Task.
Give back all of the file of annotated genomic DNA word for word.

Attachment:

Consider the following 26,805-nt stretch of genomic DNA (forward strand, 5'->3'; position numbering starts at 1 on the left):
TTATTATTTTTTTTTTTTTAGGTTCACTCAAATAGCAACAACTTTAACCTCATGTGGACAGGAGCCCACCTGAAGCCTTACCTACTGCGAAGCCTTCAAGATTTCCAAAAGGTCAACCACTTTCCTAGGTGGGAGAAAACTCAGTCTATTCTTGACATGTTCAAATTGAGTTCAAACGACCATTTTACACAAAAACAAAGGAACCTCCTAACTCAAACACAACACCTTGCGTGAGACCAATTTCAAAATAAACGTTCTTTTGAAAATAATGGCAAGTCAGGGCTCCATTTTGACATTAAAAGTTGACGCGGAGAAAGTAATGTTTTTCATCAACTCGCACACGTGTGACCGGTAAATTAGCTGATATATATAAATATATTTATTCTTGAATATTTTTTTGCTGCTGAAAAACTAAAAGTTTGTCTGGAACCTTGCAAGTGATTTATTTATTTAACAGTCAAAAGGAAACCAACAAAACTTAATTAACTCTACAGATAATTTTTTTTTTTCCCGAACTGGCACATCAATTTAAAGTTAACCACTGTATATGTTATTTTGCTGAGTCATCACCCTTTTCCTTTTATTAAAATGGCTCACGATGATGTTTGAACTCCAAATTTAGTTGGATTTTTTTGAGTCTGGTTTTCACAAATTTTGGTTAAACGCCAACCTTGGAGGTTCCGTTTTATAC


Consider the following 26,805-nt stretch of genomic DNA (forward strand, 5'->3'; position numbering starts at 1 on the left):
TTATTATTTTTTTTTTTTTAGGTTCACTCAAATAGCAACAACTTTAACCTCATGTGGACAGGAGCCCACCTGAAGCCTTACCTACTGCGAAGCCTTCAAGATTTCCAAAAGGTCAACCACTTTCCTAGGTGGGAGAAAACTCAGTCTATTCTTGACATGTTCAAATTGAGTTCAAACGACCATTTTACACAAAAACAAAGGAACCTCCTAACTCAAACACAACACCTTGCGTGAGACCAATTTCAAAATAAACGTTCTTTTGAAAATAATGGCAAGTCAGGGCTCCATTTTGACATTAAAAGTTGACGCGGAGAAAGTAATGTTTTTCATCAACTCGCACACGTGTGACCGGTAAATTAGCTGATATATATAAATATATTTATTCTTGAATATTTTTTTGCTGCTGAAAAACTAAAAGTTTGTCTGGAACCTTGCAAGTGATTTATTTATTTAACAGTCAAAAGGAAACCAACAAAACTTAATTAACTCTACAGATAATTTTTTTTTTTCCCGAACTGGCACATCAATTTAAAGTTAACCACTGTATATGTTATTTTGCTGAGTCATCACCCTTTTCCTTTTATTAAAATGGCTCACGATGATGTTTGAACTCCAAATTTAGTTGGATTTTTTTGAGTCTGGTTTTCACAAATTTTGGTTAAACGCCAACCTTGGAGGTTCCGTTTTATAC